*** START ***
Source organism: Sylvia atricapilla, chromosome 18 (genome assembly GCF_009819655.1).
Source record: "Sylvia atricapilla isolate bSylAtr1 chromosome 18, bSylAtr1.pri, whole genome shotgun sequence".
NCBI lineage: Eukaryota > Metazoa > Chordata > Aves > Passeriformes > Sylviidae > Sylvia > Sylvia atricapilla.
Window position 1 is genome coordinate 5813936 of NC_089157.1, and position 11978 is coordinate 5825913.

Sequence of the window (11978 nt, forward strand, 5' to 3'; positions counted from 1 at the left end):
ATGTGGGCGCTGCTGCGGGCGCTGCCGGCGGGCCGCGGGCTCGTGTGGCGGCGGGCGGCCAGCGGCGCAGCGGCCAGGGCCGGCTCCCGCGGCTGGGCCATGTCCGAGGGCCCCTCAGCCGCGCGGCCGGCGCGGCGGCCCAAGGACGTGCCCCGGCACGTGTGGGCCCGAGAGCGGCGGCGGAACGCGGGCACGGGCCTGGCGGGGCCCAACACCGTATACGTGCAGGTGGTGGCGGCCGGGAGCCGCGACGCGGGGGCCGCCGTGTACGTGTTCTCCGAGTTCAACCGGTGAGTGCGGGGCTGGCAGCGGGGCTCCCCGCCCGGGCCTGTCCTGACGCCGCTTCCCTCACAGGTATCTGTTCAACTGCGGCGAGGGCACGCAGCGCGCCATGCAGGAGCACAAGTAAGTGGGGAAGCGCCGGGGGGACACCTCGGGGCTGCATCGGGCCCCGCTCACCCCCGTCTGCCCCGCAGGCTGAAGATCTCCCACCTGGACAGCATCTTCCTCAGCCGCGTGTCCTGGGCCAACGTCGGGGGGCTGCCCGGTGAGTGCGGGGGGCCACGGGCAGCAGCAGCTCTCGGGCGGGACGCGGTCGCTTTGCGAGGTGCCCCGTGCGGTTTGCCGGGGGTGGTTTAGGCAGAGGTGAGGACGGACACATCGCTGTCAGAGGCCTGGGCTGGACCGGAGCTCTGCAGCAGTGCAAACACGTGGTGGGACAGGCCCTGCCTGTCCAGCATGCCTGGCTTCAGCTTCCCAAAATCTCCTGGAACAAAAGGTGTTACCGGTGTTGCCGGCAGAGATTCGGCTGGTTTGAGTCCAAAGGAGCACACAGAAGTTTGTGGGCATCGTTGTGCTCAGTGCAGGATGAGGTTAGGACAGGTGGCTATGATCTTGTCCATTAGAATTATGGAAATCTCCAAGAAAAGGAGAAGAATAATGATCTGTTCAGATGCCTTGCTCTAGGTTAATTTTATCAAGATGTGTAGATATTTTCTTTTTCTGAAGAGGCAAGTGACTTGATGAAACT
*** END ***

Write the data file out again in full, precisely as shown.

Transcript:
Source organism: Sylvia atricapilla, chromosome 18 (genome assembly GCF_009819655.1).
Source record: "Sylvia atricapilla isolate bSylAtr1 chromosome 18, bSylAtr1.pri, whole genome shotgun sequence".
NCBI lineage: Eukaryota > Metazoa > Chordata > Aves > Passeriformes > Sylviidae > Sylvia > Sylvia atricapilla.
Window position 1 is genome coordinate 5813936 of NC_089157.1, and position 11978 is coordinate 5825913.

Sequence of the window (11978 nt, forward strand, 5' to 3'; positions counted from 1 at the left end):
ATGTGGGCGCTGCTGCGGGCGCTGCCGGCGGGCCGCGGGCTCGTGTGGCGGCGGGCGGCCAGCGGCGCAGCGGCCAGGGCCGGCTCCCGCGGCTGGGCCATGTCCGAGGGCCCCTCAGCCGCGCGGCCGGCGCGGCGGCCCAAGGACGTGCCCCGGCACGTGTGGGCCCGAGAGCGGCGGCGGAACGCGGGCACGGGCCTGGCGGGGCCCAACACCGTATACGTGCAGGTGGTGGCGGCCGGGAGCCGCGACGCGGGGGCCGCCGTGTACGTGTTCTCCGAGTTCAACCGGTGAGTGCGGGGCTGGCAGCGGGGCTCCCCGCCCGGGCCTGTCCTGACGCCGCTTCCCTCACAGGTATCTGTTCAACTGCGGCGAGGGCACGCAGCGCGCCATGCAGGAGCACAAGTAAGTGGGGAAGCGCCGGGGGGACACCTCGGGGCTGCATCGGGCCCCGCTCACCCCCGTCTGCCCCGCAGGCTGAAGATCTCCCACCTGGACAGCATCTTCCTCAGCCGCGTGTCCTGGGCCAACGTCGGGGGGCTGCCCGGTGAGTGCGGGGGGCCACGGGCAGCAGCAGCTCTCGGGCGGGACGCGGTCGCTTTGCGAGGTGCCCCGTGCGGTTTGCCGGGGGTGGTTTAGGCAGAGGTGAGGACGGACACATCGCTGTCAGAGGCCTGGGCTGGACCGGAGCTCTGCAGCAGTGCAAACACGTGGTGGGACAGGCCCTGCCTGTCCAGCATGCCTGGCTTCAGCTTCCCAAAATCTCCTGGAACAAAAGGTGTTACCGGTGTTGCCGGCAGAGATTCGGCTGGTTTGAGTCCAAAGGAGCACACAGAAGTTTGTGGGCATCGTTGTGCTCAGTGCAGGATGAGGTTAGGACAGGTGGCTATGATCTTGTCCATTAGAATTATGGAAATCTCCAAGAAAAGGAGAAGAATAATGATCTGTTCAGATGCCTTGCTCTAGGTTAATTTTATCAAGATGTGTAGATATTTTCTTTTTCTGAAGAGGCAAGTGACTTGATGAAACT